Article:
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October Day at Six Paca Farm

Clever name, right?  Six Paca Farm.  Each new cria born on the farm gets named after a brew.  It was a soft October day, well ahead of the height of fall color, heavy with the coming rain.


Joe introduced to us to some of the females and the quickly growing brood of cria.  Patriot is the youngest of the herd, born on Memorial Day.  He is a cutie!


There are 37 alpaca on the farm at the moment.  They live in a bucolic setting in Bozrah, Connecticut.  Along with the farm, there is a nice shop full of alpaca things–from yarn to finished garments and hats/mittens/socks, and items from other local farms, such as cheese, milk, meat.  The owner Linda is a gracious host!  She set up tables and chairs under an awning for us to enjoy the lunches we brought, and she had coffee going, both at the farm and her mill that is just down the road.

The alpacas came out of the barn in small groups.  They weren’t entirely sure about visitors at first.


They each had such unique features.


Eventually they all came out and enjoyed some attention.


It’s clear that Joe loves these animals, and they love him.



He told us so much about raising alpacas–their life span, what they eat, how to keep them healthy on a farm, pregnancy and gestation (11 months!), weaning the babies, and breeding for soft fiber and color.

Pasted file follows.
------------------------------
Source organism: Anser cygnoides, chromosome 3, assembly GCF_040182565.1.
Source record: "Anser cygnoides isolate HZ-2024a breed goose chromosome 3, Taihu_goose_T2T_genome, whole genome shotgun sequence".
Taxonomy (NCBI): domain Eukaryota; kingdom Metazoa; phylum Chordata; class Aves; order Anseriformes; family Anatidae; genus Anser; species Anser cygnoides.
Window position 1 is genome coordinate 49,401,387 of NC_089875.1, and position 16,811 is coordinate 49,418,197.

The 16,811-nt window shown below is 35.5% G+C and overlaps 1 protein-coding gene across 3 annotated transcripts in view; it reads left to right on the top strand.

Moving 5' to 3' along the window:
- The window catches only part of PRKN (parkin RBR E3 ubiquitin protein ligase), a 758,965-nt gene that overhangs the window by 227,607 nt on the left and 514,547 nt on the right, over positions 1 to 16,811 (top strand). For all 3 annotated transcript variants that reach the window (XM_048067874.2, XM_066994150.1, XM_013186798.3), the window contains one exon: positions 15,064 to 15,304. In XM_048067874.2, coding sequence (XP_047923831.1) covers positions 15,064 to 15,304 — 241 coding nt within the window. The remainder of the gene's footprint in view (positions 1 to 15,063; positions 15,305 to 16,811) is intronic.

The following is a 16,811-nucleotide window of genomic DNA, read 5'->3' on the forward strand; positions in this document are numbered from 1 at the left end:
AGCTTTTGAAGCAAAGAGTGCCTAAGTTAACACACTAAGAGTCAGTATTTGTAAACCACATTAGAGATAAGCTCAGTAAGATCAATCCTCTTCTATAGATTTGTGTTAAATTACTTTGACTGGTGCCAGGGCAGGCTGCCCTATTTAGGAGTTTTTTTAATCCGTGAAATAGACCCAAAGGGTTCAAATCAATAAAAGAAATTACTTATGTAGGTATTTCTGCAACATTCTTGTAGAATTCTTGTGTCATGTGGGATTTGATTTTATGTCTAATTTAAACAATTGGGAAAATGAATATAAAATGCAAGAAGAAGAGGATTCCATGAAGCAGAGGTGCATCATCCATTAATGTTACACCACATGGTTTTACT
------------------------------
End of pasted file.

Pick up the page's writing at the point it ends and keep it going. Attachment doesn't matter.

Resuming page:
Prior to visiting the farm, we met at the mill down the street.  Linda owns the mill and the farm, and she started the mill about 9 years ago, when she was tired of waiting for her fiber to be processed at outside mills.  Back then it might take as long as 9 months to get her alpaca yarns back from a mill.  Now that she takes outside orders at her own mill, she says it sometimes still takes about 9 months to get her own fiber processing done.

Linda (behind the desk) is giving us some background information before go into the mill.


All her mill equipment is brand new.  She bought equipment from all over the world and learned to use it as quickly as she could.  The picker is from New Zealand.  The carder is from Italy.

This is a pretty fancy washing station.  There are seven separate bins, each with a heating element and a drain.


Freshly washed fiber is about to go through the carder.


She dyes fiber as well.


Her carder produces a semi worsted roving.  These rovings are being sent through the pin carder.


Then comes spinning….IMG_1620

…and plying


We couldn’t resist fondling the end product, even though we were told that this particular yarn was not the best quality alpaca fibers.  It was still soft!


Last week I dyed two onesies to give to our grand-twins, Emme and Rhett.  Barbara from my small weavers’ group gave them to me when we all met for our annual dye day.  I was not able to stay and dye, so I brought them home.  In my dye stash I have a color I love called ‘wasabi.’  It’s a ProChem MX dye.  I thought it was the perfect name–and color– for a couple of babies who are peas in the same pod.  This is Emme’s.


and Rhett’s too.


When we got back from our visit to the kids and grandkids, I decided to make a project I’d once made ages ago.  A few decades ago my embroidery guild in New Jersey asked each member to make a tote bag for small projects. It was so clever.  You start with a store-bought placemat and coordinating napkin.  It’s a quick project and feels a bit like a magic trick when it’s done.